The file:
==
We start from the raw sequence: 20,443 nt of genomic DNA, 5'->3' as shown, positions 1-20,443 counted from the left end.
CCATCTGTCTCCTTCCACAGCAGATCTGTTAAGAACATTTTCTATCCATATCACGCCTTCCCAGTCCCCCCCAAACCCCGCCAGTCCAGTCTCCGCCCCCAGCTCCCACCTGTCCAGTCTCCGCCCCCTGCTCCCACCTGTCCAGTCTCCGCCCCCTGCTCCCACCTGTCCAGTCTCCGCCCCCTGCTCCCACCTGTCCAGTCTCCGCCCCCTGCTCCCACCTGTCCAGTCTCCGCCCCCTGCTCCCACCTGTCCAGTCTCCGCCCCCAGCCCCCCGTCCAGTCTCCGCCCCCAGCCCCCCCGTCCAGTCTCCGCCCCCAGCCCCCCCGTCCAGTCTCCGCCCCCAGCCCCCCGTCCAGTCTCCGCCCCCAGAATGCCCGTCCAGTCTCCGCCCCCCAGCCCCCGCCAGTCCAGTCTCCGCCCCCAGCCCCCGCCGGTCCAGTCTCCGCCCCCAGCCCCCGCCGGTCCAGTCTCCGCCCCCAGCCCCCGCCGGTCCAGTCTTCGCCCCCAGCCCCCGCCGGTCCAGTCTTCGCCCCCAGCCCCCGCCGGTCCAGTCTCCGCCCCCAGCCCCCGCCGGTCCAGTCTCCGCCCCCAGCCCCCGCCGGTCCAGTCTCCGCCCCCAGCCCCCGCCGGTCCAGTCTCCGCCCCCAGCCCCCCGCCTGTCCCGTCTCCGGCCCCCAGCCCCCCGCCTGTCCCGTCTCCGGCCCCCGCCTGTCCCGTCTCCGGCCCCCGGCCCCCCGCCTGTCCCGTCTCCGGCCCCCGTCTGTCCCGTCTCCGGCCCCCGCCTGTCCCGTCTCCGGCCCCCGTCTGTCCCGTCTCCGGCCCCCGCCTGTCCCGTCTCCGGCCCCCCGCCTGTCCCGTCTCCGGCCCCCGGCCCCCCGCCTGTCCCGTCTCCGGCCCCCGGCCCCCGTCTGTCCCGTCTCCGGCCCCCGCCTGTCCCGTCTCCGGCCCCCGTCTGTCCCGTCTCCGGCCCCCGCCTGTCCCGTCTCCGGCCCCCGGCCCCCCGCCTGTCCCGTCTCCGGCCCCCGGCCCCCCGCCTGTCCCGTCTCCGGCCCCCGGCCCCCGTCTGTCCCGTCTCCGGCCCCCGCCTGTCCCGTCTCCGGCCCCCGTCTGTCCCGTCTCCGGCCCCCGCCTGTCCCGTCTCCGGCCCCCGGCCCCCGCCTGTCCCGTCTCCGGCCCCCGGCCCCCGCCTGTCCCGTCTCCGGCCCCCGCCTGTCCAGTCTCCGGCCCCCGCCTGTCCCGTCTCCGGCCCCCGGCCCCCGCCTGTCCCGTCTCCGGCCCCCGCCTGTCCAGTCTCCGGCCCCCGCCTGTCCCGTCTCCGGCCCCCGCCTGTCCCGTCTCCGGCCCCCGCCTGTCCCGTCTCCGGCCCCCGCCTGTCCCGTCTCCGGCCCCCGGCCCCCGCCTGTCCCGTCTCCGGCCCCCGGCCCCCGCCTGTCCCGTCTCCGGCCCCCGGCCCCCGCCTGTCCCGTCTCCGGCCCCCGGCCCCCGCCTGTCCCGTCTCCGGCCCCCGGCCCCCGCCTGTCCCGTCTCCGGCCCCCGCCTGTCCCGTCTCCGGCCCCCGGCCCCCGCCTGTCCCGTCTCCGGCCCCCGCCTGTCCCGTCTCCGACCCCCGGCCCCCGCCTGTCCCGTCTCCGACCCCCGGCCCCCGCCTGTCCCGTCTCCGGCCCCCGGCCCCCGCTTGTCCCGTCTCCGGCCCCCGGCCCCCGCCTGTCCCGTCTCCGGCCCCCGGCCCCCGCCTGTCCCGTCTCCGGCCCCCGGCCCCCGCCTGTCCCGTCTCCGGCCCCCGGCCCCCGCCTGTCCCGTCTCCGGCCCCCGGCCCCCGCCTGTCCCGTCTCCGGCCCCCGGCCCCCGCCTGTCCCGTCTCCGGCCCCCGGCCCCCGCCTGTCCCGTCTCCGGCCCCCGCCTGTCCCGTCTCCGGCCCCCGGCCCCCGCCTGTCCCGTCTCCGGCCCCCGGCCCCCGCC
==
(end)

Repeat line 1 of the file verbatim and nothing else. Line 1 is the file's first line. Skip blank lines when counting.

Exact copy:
We start from the raw sequence: 20,443 nt of genomic DNA, 5'->3' as shown, positions 1-20,443 counted from the left end.